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EIF report

Supporting Families feasibility reports

This series of evaluation reports presents findings from four feasibility evaluations that were conducted to develop the evidence on effective approaches within the Supporting Families Programme. Four feasibility studies were conducted, three on psychologically-informed keyworker practice and one on joint whole-family working between Early Help practitioners and housing providers.

Evaluation of Greenwich’s Family and Adolescent Support Service (FaASS) practice approach


Evaluation of the clinical support provided to Islington’s Bright Futures team


Evaluation of Rotherham’s systemically informed Edge of Care team


Evaluation of the provision of data via Transform Data View (TDV) to housing officers in Somerset



The evaluations were designed to answer the following feasibility questions:

  1. Evidence of feasibility: Is the approach being delivered as intended; and what are the enablers and barriers to delivering the approach?
  2. Evidence of promise: What are the potential benefits of the approach for families, practitioners and the wider service; and are there any unintended consequences?
  3. Evaluation feasibility: What is the most feasible way to evaluate the approach; and which outcomes are critical to measuring impact?


The evaluations adopted a mixed-method approach which involved:

  • analysis of administrative data
  • surveys
  • interviews
  • observations.

Two evaluations (Greenwich and Rotherham) also included a pilot of outcome measures.

Key findings

The three feasibility studies on psychologically-informed keyworker practice (Greenwich, Islington and Rotherham) demonstrated that these approaches were feasible to deliver and showed promising evidence of positive outcomes for practitioners and families. Although the evaluations were not designed to detect causal impact, they did provide important learning on how robust impact evaluations could be undertaken on similar approaches.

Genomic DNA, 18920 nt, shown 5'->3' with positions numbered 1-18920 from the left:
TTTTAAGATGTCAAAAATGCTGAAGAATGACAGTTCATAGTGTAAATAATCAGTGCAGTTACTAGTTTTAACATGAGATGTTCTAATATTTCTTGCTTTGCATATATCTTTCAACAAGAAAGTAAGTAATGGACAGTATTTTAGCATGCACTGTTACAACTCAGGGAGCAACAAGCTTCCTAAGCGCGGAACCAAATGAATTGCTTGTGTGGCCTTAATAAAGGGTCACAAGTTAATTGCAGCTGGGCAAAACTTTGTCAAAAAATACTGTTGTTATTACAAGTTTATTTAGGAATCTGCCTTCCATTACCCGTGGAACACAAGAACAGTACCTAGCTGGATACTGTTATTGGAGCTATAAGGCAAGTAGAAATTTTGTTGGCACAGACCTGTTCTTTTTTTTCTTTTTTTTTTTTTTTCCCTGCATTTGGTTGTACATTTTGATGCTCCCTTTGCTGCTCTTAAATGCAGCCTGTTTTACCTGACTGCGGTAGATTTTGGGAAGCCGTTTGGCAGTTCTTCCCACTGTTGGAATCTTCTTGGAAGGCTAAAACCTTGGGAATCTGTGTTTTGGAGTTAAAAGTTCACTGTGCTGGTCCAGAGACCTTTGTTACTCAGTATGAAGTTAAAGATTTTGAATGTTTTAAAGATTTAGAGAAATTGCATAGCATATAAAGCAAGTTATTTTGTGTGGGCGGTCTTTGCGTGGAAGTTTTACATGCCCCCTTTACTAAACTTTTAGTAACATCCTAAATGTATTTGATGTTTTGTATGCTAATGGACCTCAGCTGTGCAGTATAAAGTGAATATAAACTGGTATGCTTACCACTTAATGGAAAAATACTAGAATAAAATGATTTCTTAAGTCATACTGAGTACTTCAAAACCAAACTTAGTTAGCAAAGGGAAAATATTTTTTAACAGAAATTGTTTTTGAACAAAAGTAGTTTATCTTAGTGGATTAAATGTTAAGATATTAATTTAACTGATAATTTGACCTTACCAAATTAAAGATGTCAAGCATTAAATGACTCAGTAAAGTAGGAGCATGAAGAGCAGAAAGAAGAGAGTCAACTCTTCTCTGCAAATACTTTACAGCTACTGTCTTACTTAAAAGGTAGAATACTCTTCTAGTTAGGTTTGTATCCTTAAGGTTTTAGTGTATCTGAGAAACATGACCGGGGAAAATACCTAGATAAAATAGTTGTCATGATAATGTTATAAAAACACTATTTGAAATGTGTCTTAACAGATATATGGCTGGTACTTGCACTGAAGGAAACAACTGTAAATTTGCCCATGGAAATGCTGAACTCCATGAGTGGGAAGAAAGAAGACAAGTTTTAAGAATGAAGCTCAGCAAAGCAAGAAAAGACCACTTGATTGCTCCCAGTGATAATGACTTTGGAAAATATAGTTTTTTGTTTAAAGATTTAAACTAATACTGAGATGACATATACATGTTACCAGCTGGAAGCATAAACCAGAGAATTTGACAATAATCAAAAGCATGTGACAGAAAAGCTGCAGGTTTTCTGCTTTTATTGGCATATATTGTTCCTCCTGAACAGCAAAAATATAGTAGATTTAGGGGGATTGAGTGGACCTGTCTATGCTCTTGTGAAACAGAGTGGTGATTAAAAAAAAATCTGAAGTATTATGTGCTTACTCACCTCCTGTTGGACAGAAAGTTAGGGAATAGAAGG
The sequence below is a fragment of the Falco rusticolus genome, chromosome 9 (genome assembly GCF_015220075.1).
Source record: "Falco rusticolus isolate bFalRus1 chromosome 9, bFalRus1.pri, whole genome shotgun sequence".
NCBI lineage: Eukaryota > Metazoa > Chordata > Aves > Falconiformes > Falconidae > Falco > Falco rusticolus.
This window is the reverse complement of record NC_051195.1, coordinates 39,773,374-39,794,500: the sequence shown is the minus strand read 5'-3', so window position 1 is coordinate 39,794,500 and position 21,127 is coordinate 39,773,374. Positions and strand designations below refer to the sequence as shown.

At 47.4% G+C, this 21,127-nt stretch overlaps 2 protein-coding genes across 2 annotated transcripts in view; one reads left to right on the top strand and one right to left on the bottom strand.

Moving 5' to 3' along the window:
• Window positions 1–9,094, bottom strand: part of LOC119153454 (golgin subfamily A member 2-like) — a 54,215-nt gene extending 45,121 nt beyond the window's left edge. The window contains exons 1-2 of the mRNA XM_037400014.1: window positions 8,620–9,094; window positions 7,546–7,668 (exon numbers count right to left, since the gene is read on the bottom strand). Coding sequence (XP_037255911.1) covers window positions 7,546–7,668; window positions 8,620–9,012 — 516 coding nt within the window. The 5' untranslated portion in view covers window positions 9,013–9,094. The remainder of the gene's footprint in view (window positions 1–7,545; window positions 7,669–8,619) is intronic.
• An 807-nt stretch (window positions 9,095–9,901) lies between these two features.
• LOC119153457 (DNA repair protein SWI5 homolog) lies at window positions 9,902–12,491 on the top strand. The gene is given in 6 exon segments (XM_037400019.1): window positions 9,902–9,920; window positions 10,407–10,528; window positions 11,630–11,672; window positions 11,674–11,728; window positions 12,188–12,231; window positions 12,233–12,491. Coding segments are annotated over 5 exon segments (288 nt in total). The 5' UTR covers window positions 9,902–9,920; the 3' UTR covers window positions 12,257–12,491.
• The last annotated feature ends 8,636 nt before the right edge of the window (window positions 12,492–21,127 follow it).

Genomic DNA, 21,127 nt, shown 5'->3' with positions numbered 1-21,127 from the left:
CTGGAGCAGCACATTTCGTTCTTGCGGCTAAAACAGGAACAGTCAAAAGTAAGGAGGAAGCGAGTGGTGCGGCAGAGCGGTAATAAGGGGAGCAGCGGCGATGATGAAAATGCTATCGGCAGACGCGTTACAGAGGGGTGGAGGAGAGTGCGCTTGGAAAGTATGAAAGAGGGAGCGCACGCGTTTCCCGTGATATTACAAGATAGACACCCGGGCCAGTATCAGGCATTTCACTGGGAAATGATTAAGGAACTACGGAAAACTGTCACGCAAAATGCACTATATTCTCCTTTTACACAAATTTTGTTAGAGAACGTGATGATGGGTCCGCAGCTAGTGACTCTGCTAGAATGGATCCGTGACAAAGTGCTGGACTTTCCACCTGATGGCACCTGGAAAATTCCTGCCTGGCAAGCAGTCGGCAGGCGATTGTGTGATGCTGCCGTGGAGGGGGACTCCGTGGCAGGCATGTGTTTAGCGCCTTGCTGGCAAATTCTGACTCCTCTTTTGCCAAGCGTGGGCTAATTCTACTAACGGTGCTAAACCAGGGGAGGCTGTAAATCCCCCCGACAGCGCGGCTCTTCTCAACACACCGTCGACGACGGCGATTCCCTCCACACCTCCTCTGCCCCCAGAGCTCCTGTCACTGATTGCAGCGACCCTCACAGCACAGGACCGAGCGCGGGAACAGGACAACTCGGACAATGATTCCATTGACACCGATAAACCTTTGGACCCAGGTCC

The study on whole-family working between Early Help practitioners and housing providers (Somerset) found that although there are signs that this approach could be beneficial for families and staff, there were no current viable opportunities for testing this approach.

Conclusions and next steps

There are a number of core components of a psychologically-informed keyworker approach which the studies identified as feasible to deliver, positively received by practitioners, and which appeared to be contributing to positive outcomes for families. These included:

  • high-quality accredited training in systemic practice (with refreshers) for keyworkers.   
  • hired, trained clinicians embedded in Early Help teams (or equivalent) to deliver reflective practice sessions to keyworkers.   
  • clinicians providing ad hoc support in systemic practice and use of tools on a one-to-one basis with keyworkers.  

The elements suggested above are consistent with elements present in other models which have good evidence for their implementation and effectiveness. Further work was undertaken by WWEICSC in 2022–2023 to research the components in more detail to inform future evaluation of the psychologically-informed key worker approach. This included researching the prevalence of components in Early Help services in English local authorities, providing detail on how the core components could be implemented, and piloting the core components in an Early Help service. These resources will be published in May 2023.  

The annexes for the four evaluation reports are available below:

About the authors

Helen Burridge

Helen is a senior research officer at EIF.

Naomi Jones

Naomi is an EIF associate.

Dr Ian Moore

Ian is a research officer at EIF.